Advocate Report: The Choice is Yours

The Parkinson’s Disease Foundation (PDF) aims to fund research of the highest caliber. But who says decisions about science should be made only by scientists? Shouldn’t the wider community have a say? This is the philosophy that drives Parkinson’s Advocates in Research (PAIR), a signature program of PDF. The program’s 200 Research Advocates are pairing up with scientists around the US to speed new treatments for PD. Some of them — including Bob Zimmerman, Ed.D. (BZ), and Marilyn Phillips, P.T. (MP) — are doing so by helping PDF to choose the research projects we fund.

Q: Can you tell us about your role as a PDF Research Advocate?

BZ: I have been an active PDF Research Advocate since completing one of PDF’s Learning Institutes in 2010. This was my second year reviewing grants for PDF’s Summer Fellowship program. Our focus was to select promising research projects designed by students who are interested in pursuing careers in Parkinson’s.

MP: I completed my training as a PDF Research Advocate at one of PDF’s regional Learning Institutes in 2012 along with my husband Jay, who lives with PD. As a PDF Research Advocate, I was invited to review submissions for PDF’s Conference Award. The intent is to fund meetings of scientists who focus on unsolved questions about Parkinson’s.

Q: How did your roles as PDF Research Advocates and professionals impact the review?

BZ: Along with other reviewers, I was asked to rank applications from one (the best) to 10. I spoke several times during the process to PDF Research Advocate Max Elden, who was also a reviewer. We agreed that our main priority in representing people living with Parkinson’s was this: which research projects would impact the lives of people with PD most immediately?

We both felt that our input was heard. For example, there was one project that was our second choice, but had not rated among the top five of the scientist-reviewers. We argued that this project, which was studying important research into exercise, was important for us as people with PD because we could see the advantages of it immediately. Our advice changed the rankings, and the project was funded.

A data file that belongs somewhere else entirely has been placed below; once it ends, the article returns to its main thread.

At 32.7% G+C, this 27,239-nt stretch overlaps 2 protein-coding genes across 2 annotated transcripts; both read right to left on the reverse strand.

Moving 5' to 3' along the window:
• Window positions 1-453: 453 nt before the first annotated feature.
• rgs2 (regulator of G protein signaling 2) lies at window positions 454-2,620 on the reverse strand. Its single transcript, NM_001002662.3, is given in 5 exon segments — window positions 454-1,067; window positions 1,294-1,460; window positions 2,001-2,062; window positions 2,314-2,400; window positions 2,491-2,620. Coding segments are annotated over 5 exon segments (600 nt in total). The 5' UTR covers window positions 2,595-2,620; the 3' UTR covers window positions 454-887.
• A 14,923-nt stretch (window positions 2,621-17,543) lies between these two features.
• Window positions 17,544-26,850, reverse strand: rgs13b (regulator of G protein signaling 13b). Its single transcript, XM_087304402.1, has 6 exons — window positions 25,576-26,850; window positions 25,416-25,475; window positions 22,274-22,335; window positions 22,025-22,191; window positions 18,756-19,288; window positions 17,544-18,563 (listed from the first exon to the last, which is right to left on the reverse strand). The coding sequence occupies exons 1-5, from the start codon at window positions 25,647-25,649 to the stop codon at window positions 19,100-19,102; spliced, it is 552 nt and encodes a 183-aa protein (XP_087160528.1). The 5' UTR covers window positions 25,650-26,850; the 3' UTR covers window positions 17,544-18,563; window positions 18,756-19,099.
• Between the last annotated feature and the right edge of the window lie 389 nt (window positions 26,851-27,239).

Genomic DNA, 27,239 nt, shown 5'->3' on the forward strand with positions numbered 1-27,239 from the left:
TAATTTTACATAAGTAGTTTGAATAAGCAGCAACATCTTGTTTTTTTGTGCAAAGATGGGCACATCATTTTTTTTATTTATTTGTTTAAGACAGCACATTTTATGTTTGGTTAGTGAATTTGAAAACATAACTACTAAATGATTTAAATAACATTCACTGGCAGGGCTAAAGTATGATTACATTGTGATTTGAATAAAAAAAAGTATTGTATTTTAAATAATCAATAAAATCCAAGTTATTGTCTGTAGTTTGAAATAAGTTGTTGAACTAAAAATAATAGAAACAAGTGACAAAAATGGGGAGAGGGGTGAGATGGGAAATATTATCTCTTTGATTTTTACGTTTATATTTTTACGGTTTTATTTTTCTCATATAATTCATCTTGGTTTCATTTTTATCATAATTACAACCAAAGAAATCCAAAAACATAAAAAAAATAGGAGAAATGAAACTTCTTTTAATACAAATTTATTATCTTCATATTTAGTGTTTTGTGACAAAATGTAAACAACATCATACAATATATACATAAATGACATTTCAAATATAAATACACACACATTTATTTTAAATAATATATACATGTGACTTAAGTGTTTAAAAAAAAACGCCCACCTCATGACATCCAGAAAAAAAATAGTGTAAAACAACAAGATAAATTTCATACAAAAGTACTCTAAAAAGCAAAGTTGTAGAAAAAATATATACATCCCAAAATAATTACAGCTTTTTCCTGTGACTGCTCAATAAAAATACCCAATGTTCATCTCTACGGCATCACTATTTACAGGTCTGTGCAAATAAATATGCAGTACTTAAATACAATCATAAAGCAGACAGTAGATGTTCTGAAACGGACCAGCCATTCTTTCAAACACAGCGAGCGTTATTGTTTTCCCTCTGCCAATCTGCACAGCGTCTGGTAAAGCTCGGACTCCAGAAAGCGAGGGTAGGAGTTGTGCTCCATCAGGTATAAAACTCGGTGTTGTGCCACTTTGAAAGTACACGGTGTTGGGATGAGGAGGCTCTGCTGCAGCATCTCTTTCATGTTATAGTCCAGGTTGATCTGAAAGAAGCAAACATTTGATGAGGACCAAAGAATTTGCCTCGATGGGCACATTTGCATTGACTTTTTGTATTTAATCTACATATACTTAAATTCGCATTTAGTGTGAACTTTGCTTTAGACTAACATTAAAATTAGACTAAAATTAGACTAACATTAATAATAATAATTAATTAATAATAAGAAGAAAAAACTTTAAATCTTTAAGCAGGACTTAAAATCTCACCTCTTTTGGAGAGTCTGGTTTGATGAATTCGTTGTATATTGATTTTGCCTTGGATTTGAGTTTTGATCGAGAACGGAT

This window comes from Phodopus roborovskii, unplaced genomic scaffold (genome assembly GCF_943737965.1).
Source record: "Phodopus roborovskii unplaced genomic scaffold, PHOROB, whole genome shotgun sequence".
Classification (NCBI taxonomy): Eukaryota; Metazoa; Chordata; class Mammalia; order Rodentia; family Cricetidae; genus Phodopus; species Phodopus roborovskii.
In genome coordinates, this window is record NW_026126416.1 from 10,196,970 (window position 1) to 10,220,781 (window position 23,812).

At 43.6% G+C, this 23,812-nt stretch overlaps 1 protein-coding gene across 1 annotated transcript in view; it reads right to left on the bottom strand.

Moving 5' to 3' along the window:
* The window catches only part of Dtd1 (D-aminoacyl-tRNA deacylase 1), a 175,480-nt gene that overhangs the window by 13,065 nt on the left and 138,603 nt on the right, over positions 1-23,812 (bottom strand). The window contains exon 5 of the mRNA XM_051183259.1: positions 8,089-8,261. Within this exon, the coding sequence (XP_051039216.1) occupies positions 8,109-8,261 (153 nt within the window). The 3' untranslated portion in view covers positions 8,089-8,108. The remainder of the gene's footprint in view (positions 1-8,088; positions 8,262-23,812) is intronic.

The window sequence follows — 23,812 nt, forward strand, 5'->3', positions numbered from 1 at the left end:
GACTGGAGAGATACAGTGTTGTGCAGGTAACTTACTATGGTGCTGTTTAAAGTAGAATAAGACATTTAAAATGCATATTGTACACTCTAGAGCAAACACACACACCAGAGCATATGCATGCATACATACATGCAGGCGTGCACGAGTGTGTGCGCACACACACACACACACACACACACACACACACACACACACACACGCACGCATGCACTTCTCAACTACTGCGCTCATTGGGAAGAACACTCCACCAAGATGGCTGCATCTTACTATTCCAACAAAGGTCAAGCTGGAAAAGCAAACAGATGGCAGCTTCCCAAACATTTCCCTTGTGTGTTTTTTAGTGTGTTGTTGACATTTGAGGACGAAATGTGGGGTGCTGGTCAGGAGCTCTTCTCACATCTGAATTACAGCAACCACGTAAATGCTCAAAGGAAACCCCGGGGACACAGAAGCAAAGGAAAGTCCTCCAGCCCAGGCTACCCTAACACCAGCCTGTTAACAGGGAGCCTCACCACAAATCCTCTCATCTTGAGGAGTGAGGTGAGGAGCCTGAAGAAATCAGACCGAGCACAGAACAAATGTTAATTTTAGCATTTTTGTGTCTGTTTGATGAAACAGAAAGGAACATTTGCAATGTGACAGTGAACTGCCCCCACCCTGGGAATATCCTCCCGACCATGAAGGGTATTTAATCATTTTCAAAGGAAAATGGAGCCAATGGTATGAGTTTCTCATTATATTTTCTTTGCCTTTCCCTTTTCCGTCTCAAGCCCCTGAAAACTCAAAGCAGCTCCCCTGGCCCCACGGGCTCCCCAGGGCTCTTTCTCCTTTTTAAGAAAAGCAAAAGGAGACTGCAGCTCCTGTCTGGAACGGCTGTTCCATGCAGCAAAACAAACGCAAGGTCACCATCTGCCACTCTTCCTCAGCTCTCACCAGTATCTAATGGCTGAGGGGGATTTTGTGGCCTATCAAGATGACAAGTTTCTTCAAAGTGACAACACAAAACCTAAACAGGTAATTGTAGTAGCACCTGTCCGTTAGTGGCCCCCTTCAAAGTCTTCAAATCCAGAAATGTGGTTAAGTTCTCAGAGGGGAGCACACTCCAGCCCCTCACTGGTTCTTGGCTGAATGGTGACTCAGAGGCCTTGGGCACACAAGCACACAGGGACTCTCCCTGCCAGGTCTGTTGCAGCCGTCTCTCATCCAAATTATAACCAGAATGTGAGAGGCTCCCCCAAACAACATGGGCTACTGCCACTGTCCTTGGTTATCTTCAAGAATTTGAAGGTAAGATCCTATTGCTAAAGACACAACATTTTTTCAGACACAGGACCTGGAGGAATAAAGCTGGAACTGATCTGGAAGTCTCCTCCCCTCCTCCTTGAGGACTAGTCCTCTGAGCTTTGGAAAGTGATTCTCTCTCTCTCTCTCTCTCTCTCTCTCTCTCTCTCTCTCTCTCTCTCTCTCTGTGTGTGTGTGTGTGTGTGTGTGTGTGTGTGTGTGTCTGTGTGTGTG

MP: Each reviewer answered questions about the proposals, and PDF then invited us to join a conference call to discuss our differences of opinion. The reviewers came to the process with different perspectives, yet we were all looking for research that had tangible outcomes and would address unmet needs of people with PD. Conferences allow researchers to think about emerging ideas. We all felt that one proposal on a falls prevention conference would enable this type of thinking, and guide future research to help people with PD. Just as Bob said that his voice was heard by the research community, I feel that mine was too. As a professional, I was able to verify the relevance of this proposal to present-day research. And as a PDF Research Advocate, I was able to place the proposal in the context of the bigger picture of PD science.

What would you like readers to know about research advocacy in general?

BZ: I would encourage others to be part of the process. I was diagnosed 24 years ago. Once I went through training for this program, I felt much more comfortable with my PD. It was much easier for me to say, “let’s look at clinical trials and what part we all can play in advancing them.” In that way, I think research advocacy is about helping people to understand that they can play a part in research.

MP: Research advocacy helps to shape the focus and scope of clinical research. This is vitally important to all, given our common goal of seeking substantial, timely advances in Parkinson's disease research with always limited resources.

PDF's PAIR program provides people touched by Parkinson's with skills needed to "pair up" with the research community in speeding new treatments. To learn more, visit To browse PDF-funded research grants, which were selected with the help of Bob and Marilyn, visit

Back to Contents for Spring 2013 News & Review